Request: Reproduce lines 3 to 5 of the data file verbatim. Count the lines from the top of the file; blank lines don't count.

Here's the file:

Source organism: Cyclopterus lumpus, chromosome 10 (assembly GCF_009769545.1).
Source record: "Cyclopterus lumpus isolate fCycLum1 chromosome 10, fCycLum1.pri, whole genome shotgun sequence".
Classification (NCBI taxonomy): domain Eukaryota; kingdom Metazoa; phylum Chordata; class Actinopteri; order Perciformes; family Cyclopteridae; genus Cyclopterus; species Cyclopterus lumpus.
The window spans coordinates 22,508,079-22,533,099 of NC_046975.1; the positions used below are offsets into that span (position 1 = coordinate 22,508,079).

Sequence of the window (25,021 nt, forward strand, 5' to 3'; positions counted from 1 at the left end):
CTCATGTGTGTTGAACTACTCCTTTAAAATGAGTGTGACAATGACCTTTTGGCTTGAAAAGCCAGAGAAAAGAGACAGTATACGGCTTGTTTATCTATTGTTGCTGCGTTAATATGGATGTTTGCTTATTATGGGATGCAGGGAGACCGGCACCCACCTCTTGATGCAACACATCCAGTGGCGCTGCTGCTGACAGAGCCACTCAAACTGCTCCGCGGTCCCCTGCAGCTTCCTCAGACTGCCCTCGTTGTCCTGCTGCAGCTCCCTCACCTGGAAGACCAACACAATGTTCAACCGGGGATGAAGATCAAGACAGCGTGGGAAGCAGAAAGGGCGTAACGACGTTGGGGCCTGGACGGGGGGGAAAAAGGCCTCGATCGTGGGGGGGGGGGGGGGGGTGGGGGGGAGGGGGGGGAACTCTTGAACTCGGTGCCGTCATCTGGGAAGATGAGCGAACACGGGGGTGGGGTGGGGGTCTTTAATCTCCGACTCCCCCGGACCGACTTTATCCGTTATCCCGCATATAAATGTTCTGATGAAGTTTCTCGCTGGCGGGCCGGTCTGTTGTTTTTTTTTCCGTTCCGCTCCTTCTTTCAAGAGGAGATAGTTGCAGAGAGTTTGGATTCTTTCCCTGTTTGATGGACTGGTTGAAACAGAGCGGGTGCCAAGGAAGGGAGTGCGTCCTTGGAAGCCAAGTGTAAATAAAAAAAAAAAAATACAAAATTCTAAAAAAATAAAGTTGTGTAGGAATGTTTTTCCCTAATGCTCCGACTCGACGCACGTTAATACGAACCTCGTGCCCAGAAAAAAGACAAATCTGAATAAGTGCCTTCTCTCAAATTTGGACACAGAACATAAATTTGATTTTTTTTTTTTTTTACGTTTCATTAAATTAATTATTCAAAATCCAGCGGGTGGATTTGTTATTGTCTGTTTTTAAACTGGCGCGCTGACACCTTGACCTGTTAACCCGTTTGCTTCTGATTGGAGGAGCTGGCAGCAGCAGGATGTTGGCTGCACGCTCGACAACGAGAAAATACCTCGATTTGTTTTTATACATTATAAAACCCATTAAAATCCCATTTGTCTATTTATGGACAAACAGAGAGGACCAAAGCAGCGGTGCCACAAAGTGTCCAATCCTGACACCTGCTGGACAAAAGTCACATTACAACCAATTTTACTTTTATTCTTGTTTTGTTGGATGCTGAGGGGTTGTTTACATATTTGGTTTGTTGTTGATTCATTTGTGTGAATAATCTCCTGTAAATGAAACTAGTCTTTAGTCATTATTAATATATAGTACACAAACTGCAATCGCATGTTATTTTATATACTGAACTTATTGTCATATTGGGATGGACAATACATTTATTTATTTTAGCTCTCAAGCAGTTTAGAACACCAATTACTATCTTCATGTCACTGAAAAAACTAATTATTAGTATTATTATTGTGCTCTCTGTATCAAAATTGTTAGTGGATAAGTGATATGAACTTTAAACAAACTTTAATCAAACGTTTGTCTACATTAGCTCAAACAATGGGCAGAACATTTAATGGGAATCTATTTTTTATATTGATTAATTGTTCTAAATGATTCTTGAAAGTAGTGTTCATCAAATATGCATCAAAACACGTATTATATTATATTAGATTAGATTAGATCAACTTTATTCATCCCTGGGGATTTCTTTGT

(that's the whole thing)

Classification (NCBI taxonomy): domain Eukaryota; kingdom Metazoa; phylum Chordata; class Actinopteri; order Perciformes; family Cyclopteridae; genus Cyclopterus; species Cyclopterus lumpus.
The window spans coordinates 22,508,079-22,533,099 of NC_046975.1; the positions used below are offsets into that span (position 1 = coordinate 22,508,079).

Sequence of the window (25,021 nt, forward strand, 5' to 3'; positions counted from 1 at the left end):